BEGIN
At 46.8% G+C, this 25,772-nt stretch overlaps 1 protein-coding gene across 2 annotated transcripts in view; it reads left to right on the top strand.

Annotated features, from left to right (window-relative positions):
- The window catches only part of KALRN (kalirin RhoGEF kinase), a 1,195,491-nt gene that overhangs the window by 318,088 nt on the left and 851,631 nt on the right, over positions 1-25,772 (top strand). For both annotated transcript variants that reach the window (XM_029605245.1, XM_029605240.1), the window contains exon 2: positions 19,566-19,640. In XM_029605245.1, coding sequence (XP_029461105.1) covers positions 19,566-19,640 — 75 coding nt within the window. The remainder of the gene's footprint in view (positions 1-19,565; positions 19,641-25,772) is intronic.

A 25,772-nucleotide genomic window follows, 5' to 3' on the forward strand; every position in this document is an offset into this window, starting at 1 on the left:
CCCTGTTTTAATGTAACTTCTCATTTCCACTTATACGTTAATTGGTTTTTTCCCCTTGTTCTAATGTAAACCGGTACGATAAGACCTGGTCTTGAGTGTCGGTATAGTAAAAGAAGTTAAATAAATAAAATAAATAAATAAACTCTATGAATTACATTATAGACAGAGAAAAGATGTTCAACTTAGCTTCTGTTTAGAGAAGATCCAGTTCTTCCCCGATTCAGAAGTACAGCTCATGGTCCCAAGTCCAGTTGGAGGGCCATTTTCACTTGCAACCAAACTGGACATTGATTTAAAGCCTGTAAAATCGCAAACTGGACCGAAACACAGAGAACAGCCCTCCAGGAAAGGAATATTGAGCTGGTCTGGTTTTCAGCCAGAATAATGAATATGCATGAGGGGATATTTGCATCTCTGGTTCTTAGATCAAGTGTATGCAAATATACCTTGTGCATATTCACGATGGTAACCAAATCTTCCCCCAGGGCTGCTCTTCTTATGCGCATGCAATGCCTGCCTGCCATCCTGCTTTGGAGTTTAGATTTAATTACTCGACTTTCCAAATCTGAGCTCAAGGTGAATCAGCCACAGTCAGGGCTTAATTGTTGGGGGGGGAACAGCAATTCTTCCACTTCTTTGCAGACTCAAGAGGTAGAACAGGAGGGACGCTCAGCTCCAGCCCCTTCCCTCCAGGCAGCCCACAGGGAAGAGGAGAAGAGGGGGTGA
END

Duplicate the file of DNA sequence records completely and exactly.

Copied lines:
At 46.8% G+C, this 25,772-nt stretch overlaps 1 protein-coding gene across 2 annotated transcripts in view; it reads left to right on the top strand.

Annotated features, from left to right (window-relative positions):
- The window catches only part of KALRN (kalirin RhoGEF kinase), a 1,195,491-nt gene that overhangs the window by 318,088 nt on the left and 851,631 nt on the right, over positions 1-25,772 (top strand). For both annotated transcript variants that reach the window (XM_029605245.1, XM_029605240.1), the window contains exon 2: positions 19,566-19,640. In XM_029605245.1, coding sequence (XP_029461105.1) covers positions 19,566-19,640 — 75 coding nt within the window. The remainder of the gene's footprint in view (positions 1-19,565; positions 19,641-25,772) is intronic.

A 25,772-nucleotide genomic window follows, 5' to 3' on the forward strand; every position in this document is an offset into this window, starting at 1 on the left:
CCCTGTTTTAATGTAACTTCTCATTTCCACTTATACGTTAATTGGTTTTTTCCCCTTGTTCTAATGTAAACCGGTACGATAAGACCTGGTCTTGAGTGTCGGTATAGTAAAAGAAGTTAAATAAATAAAATAAATAAATAAACTCTATGAATTACATTATAGACAGAGAAAAGATGTTCAACTTAGCTTCTGTTTAGAGAAGATCCAGTTCTTCCCCGATTCAGAAGTACAGCTCATGGTCCCAAGTCCAGTTGGAGGGCCATTTTCACTTGCAACCAAACTGGACATTGATTTAAAGCCTGTAAAATCGCAAACTGGACCGAAACACAGAGAACAGCCCTCCAGGAAAGGAATATTGAGCTGGTCTGGTTTTCAGCCAGAATAATGAATATGCATGAGGGGATATTTGCATCTCTGGTTCTTAGATCAAGTGTATGCAAATATACCTTGTGCATATTCACGATGGTAACCAAATCTTCCCCCAGGGCTGCTCTTCTTATGCGCATGCAATGCCTGCCTGCCATCCTGCTTTGGAGTTTAGATTTAATTACTCGACTTTCCAAATCTGAGCTCAAGGTGAATCAGCCACAGTCAGGGCTTAATTGTTGGGGGGGGAACAGCAATTCTTCCACTTCTTTGCAGACTCAAGAGGTAGAACAGGAGGGACGCTCAGCTCCAGCCCCTTCCCTCCAGGCAGCCCACAGGGAAGAGGAGAAGAGGGGGTGA